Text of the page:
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Turning Back the Clock at Stratford Hall
Prized Furnishings Are Giving Way To Simpler Reality

By Frank Delano
(Fredericksburg) Free Lance-Star
Thursday, January 17, 2008

STRATFORD, Va. -- Massive and majestic, Stratford Hall has crowned the cliffs above the Potomac River in Westmoreland County for almost three centuries.

For about 100 of those years, various Lees of Stratford played starring roles in U.S. history. Some of them helped forge the nation. One of them nearly tore it apart.

The 1738 mansion has undergone many changes. Many more are in the works as a new generation of caretakers of the 1,600-acre plantation plots new courses for Stratford on the ever-changing tides of U.S. history and culture.

The present changes begin at the front door and go deep underground, said Paul R. Reber, 48, who became Stratford's executive director in 2006. Some changes are in place, others years away.

In the past, visitors to the mansion arrived through what researchers say was a sort of ground-level servants' entrance. The doorway led to an immense English basement that the Lees probably used for housekeeping and storage.

Today, visitors ascend exterior stairs and enter the great central hall. It was in this 1,600-square-foot room that the Lees received guests and staged days-long dances and festivities. The family used the eight rooms flanking the hall as their living quarters.

Gone from the great hall are the harpsichord and other pieces of delicate, ornate furniture that once graced it. In their place are 12 chairs, two sofas and two tables -- the same number and kind of pieces inventoried after the 1750 death of Stratford's builder, Thomas Lee.

The new pieces are not priceless originals. They are sturdy, simple Queen Anne reproductions on which visitors can plop down to hear docents describe Stratford's history.

In coming years, Reber said, more of Stratford's exquisite Colonial furniture from New York and New England will be replaced with "the simple, locally made furniture" that the Lees probably would have used.

In 2003, Stratford sold six pieces of 18th-century furniture from Boston and Philadelphia for $2.7 million.

"I don't want to give the impression that we are going to have another big sale of objects. There will not be one," Reber said.

One recent acquisition is a linen cabinet found in a Tappahannock, Va., antique shop. The remarkably plain pine box sits in the room where Confederate Gen. Robert E. Lee was born in 1807.

Stratford and its collection of 18th-century furniture used to be "all about decorating," Reber said. "But the house segment of our audience is not going to sustain us in the future. We've got other audience segments that we've got to think about and cultivate."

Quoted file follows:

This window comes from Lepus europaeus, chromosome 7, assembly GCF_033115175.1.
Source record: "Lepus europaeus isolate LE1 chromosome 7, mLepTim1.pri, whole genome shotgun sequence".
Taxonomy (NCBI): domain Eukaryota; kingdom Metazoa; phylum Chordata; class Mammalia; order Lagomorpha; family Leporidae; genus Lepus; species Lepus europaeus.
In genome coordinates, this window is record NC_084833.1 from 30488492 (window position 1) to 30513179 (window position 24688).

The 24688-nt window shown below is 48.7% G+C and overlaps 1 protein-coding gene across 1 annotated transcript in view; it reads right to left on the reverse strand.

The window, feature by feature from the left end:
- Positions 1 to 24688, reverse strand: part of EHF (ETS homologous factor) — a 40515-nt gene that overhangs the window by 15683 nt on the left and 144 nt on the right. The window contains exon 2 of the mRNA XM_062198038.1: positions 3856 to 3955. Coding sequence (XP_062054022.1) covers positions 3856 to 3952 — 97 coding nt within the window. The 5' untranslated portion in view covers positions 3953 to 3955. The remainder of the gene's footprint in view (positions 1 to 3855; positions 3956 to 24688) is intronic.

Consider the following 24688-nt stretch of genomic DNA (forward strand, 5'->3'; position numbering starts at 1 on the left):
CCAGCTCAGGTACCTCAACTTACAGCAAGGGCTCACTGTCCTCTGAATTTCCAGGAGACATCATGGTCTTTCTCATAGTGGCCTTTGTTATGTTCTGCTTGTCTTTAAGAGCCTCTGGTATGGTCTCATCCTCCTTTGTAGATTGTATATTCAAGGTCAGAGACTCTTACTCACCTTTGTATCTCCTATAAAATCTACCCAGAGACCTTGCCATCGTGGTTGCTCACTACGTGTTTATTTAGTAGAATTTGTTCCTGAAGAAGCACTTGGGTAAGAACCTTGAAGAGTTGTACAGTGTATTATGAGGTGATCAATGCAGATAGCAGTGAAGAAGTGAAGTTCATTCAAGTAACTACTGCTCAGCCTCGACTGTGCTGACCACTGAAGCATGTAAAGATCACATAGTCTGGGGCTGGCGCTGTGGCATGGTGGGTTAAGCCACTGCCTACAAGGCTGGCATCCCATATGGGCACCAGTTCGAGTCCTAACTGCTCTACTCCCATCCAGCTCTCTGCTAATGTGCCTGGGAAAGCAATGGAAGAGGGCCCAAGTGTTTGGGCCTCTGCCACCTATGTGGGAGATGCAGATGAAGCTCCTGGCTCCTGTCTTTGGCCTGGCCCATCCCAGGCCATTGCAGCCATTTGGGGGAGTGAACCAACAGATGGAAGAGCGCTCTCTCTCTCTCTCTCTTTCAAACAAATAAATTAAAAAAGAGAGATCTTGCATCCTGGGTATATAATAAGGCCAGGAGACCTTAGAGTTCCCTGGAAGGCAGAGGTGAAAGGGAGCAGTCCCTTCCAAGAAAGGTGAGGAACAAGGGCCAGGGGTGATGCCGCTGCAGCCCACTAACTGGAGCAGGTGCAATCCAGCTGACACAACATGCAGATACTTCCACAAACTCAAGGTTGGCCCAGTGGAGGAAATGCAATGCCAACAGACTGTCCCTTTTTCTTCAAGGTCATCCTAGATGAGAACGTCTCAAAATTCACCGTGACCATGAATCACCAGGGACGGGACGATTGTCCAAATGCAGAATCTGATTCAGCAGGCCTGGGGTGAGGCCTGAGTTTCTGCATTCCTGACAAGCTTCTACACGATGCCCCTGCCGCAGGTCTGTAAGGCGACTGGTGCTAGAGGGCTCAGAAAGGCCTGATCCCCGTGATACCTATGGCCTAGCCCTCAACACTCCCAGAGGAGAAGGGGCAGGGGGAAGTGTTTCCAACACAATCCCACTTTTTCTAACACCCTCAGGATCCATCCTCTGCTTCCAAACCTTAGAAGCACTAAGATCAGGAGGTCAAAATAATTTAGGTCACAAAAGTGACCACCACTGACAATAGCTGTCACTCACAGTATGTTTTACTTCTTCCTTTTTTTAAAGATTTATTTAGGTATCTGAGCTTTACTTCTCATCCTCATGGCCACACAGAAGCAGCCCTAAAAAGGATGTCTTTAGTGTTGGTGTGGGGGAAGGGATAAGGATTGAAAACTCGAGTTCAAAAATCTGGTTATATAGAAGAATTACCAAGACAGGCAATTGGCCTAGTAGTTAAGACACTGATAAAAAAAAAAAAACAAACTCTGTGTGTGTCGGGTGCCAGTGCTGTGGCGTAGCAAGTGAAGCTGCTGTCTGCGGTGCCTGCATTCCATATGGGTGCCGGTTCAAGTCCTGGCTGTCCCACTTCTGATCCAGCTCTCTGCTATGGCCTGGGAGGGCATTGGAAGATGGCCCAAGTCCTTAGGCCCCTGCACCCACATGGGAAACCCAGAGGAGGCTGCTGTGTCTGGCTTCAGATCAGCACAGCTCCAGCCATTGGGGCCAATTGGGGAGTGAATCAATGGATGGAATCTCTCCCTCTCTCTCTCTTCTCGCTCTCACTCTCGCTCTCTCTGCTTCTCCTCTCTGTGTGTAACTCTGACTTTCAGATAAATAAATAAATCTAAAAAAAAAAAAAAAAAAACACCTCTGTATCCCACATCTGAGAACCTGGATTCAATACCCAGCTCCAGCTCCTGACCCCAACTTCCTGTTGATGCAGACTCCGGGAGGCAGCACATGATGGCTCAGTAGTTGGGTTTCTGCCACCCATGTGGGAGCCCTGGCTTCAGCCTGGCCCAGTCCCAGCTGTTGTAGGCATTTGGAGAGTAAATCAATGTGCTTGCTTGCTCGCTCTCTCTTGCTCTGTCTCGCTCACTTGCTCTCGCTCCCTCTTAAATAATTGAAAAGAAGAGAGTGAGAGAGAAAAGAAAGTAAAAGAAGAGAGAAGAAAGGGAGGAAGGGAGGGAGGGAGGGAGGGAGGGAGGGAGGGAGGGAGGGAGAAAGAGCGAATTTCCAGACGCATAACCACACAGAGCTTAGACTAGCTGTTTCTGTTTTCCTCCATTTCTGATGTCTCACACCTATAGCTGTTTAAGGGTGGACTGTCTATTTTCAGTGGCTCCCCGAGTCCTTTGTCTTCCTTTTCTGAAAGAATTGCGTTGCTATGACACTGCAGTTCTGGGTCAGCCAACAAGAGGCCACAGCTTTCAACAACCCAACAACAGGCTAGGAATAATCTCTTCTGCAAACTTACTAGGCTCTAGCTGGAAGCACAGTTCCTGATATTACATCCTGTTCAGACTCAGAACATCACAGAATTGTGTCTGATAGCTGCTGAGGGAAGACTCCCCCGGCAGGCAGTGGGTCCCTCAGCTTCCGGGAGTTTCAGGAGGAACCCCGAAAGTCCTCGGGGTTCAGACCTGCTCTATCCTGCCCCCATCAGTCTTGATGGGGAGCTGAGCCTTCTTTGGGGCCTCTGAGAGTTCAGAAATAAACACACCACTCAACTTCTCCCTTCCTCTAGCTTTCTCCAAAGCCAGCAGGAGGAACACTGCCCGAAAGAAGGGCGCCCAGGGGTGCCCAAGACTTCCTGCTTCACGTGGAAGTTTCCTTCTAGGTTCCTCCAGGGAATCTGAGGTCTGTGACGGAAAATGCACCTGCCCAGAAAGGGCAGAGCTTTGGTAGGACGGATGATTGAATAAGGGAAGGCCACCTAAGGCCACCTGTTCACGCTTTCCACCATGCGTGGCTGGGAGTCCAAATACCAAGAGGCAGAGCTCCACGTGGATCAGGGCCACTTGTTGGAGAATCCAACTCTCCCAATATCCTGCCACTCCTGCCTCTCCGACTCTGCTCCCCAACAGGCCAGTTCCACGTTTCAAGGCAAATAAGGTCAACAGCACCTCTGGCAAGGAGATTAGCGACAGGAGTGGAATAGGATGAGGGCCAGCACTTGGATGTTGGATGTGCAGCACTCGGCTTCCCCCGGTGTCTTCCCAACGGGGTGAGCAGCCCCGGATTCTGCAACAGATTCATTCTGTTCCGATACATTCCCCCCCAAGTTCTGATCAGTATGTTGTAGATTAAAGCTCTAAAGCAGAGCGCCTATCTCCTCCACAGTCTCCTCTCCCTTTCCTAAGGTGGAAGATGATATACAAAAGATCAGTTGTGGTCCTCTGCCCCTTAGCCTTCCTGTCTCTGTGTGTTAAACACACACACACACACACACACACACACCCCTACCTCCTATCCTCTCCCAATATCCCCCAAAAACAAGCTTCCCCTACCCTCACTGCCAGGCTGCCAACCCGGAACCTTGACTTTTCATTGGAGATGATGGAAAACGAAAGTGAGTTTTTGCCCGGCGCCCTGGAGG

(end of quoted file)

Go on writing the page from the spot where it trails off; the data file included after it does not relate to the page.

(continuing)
Stratford's new interpretation emphasizes the lives of four generations of Lees who lived there.

Two Stratford brothers, Richard Henry and Francis Lightfoot Lee, signed the Declaration of Independence.

Three other brothers -- William, Arthur and Thomas Ludwell -- also played important roles in the American Revolution.

"Understanding the lives of the Lees requires us to redecorate the rooms as they would have known them," Reber said. "This re-appraisal is based on new evidence that was not available 20 or 30 years ago. In this sense, it is still about decorating but with the intent to instill a higher degree of authenticity, rather than focus on our modern sense of aesthetics."

Some changes underway will correct mistakes of the past, he said.

The Robert E. Lee Memorial Foundation has owned the plantation since 1929. In the 1930s, the foundation hired architect Fiske Kimball (1888-1955) to redesign the property inside and out.

With little to go on besides his reputation, Kimball added Stratford's monumental exterior stairs. "They're not going anywhere," Reber said.

Kimball also directed makeovers of some rooms.

For example, he changed a parlor that Robert E. Lee's father had modernized around 1790. With the help of a $100,000 challenge grant from the Mary Morton Parson's Foundation in Richmond, the parlor will be restored to its 1790 colors and appearance.

In the room next door, Kimball removed original interior staircases that led below to the house's first floor and above to its attic.

Fortunately, one of the old staircases was photographed before its removal. Traces of another remain on the room's hand-hewn studs. Starting next year, both will be rebuilt as part of Stratford's $1.3 million Lee Heritage Plan.

Of that amount, $750,000 was spent this summer to install a geothermal heating and air-conditioning system. The system uses 13 wells and hundreds of feet of pipe and wire buried in Stratford's south lawn.

The Great House will always remain the heart of Stratford, Reber said, but he sees important future roles for the plantation's fields, forests and river shore. That diverse landscape offers many possibilities for interpretation and outdoor activities, he said.

Reber expects lodging and dining at Stratford to grow as more visitors discover the charm, beauty and quiet of the place.

And, although he probably won't be around to hear it, he expects criticism from Stratford's future caretakers.

"In 50 or 60 years, they'll probably be cursing us for what we did," he said. "But we're not doing anything now that they can't put back then."

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